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man page of task

task: A command line todo manager.


task - A command line todo manager.


task [subcommand] [args]


Taskwarrior is a command line todo list manager. It maintains a list of tasks that you want to do, allowing you to add/remove, and otherwise manipulate them. Task has a rich list of subcommands that allow you to do various things with it. At the core, taskwarrior is a list processing program. You add text and additional related parameters and redisplay the information in a nice way. It turns into a todo list program when you add due dates and recurrence. It turns into an organized todo list program when you add priorities, tags (one word descriptors), project groups, etc. Taskwarrior turns into an organized to do list program when you modify the configuration file to have the output displayed the way you want to see it.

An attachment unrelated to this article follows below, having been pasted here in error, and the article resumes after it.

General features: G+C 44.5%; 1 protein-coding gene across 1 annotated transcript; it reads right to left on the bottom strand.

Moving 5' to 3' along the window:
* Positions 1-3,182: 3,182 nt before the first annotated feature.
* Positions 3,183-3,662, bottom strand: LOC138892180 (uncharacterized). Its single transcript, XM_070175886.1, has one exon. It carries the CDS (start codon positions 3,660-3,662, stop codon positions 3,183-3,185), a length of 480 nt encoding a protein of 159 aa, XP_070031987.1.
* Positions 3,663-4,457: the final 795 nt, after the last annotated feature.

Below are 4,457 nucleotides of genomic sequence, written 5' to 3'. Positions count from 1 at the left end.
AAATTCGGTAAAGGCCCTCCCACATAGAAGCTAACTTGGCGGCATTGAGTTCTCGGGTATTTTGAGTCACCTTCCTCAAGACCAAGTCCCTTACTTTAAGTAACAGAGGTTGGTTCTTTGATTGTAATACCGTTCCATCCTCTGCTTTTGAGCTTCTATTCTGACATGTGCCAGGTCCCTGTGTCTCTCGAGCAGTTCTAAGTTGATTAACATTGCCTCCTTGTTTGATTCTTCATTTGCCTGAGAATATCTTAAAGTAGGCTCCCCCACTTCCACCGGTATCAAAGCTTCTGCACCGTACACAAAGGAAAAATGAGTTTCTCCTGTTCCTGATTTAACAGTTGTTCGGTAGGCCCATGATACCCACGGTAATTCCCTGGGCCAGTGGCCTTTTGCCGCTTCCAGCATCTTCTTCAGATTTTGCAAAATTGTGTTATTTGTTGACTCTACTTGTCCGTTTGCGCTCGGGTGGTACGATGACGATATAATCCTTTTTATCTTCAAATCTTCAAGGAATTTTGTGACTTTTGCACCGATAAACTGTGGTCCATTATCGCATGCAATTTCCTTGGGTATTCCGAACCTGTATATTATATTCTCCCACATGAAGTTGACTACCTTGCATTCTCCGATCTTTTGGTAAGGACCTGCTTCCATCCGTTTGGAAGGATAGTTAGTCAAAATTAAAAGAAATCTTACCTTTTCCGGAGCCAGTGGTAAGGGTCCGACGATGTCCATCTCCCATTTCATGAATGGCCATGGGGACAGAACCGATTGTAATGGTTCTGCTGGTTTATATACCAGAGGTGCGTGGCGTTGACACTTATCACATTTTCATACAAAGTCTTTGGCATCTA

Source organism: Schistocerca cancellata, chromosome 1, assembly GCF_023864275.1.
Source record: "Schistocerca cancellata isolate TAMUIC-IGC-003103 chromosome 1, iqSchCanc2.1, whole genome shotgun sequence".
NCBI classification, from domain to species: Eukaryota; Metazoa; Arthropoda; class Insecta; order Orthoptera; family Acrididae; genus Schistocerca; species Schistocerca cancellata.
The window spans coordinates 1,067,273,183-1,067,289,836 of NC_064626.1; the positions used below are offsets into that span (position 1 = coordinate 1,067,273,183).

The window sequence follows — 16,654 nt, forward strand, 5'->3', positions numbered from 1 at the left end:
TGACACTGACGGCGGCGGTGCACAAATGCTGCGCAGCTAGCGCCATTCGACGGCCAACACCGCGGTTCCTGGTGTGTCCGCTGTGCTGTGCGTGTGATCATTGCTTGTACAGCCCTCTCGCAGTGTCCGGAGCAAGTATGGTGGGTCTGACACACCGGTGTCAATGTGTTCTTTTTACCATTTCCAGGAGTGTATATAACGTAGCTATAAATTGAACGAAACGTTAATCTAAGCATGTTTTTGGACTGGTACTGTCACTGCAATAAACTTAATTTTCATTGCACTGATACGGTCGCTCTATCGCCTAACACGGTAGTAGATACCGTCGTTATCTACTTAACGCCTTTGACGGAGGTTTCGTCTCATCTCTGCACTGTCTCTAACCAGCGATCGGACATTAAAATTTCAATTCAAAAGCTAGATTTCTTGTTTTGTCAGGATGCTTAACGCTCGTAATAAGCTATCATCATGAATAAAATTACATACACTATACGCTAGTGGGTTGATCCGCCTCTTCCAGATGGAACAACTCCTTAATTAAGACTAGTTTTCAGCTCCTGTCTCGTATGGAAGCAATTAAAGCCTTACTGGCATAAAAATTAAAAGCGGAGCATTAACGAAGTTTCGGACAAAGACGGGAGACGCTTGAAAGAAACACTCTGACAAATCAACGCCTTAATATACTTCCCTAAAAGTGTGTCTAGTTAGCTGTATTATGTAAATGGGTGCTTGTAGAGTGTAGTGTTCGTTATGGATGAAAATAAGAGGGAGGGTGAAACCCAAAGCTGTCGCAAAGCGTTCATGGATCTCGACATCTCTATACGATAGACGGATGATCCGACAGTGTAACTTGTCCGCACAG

add [tags] [attrs] description Adds a new task to the task list. log [tags] [attrs] description Adds a new task that is already completed, to the task list. annotate ID description Adds an annotation to an existing task. denotate ID description Deletes an annotation for the specified task. If the provided description matches an annotation exactly, the corresponding annotation is deleted. If the provided description matches annotations partly, the first partly matched annotation is deleted. info ID Shows all data and metadata for the specified task. ID With an ID but no specific command, taskwarrior runs the "info" command. undo Reverts the most recent action. Obeys the confirmation setting. shell Launches an interactive shell with all the task commands available. duplicate ID [tags] [attrs] [description] Duplicates the specified task and allows modifications. delete ID Deletes the specified task from task list. start ID Marks the specified task as started. stop ID Removes the start time from the specified task. done ID [tags] [attrs] [description] Marks the specified task as done. projects Lists all project names that are currently used by pending tasks, and the number of tasks for each. tags Show a list of all tags used. Any special tags used are highlighted. summary Shows a report of task status by project. timesheet [weeks] Shows a weekly report of tasks completed and started. history Shows a report of task history by month. Alias to history.monthly. history.annual Shows a report of task history by year. ghistory Shows a graphical report of task status by month. Alias to ghistory.monthly. ghistory.annual Shows a graphical report of task status by year. burndown.daily Shows a graphical burndown chart, by day. burndown.weekly Shows a graphical burndown chart, by week. burndown.monthly Shows a graphical burndown chart, by month. calendar [ y | due [y] | month year [y] | year ] Shows a monthly calendar with due tasks marked. stats Shows task database statistics. import file Imports tasks in a variety of formats, from file or URL. export Exports all tasks in the default format. This is an alias to the command export.yaml. Redirect the output to a file, if you wish to save it, or pipe it to another command. export.csv Exports all tasks in CSV format. Redirect the output to a file, if you wish to save it, or pipe it to another command. export.ical Exports all tasks in iCalendar format. Redirect the output to a file, if you wish to save it, or pipe it to another command. export.yaml Exports all tasks in YAML 1.1 format. Redirect the output to a file, if you wish to save it, or pipe it to another command. merge URL Merges two task databases by comparing the modifications that are stored in the undo.data files. The location of the second undo.data file must be passed on as argument. URL may have the following syntaxes: ssh://[user@]host.xz[:port]/path/to/undo.data rsync://[user@]host.xz[:port]/path/to/undo.data [user@]host.xz:path/to/undo.data /path/to/local/undo.data You can set aliases for frequently used URLs in the .taskrc. push URL Pushes the task database to a remote another location for distributing the changes made by the merge command. (See annotations above for valid URL syntaxes.) pull URL Overwrites the task database with those files found at the URL. (See annotations above for valid URL syntaxes.) color [sample | legend] Displays all possible colors, a named sample, or a legend containing all currently defined colors. count [filter] Displays only a count of tasks matching the filter. version Shows the taskwarrior version number help Shows the long usage text. show [all | substring]" Shows all the current settings in the taskwarrior configuration file. If a substring is specified just the settings containing that substring will be displayed. config [name [value | '']] Add, modify and remove settings directly in the taskwarrior configuration. This command either modifies the 'name' setting with a new value of 'value', or adds a new entry that is equivalent to 'name=value': task config name value This command sets a blank value. This has the effect of suppressing any default value: task config name '' Finally, this command removes any 'name=...' entry from the .taskrc file: task config name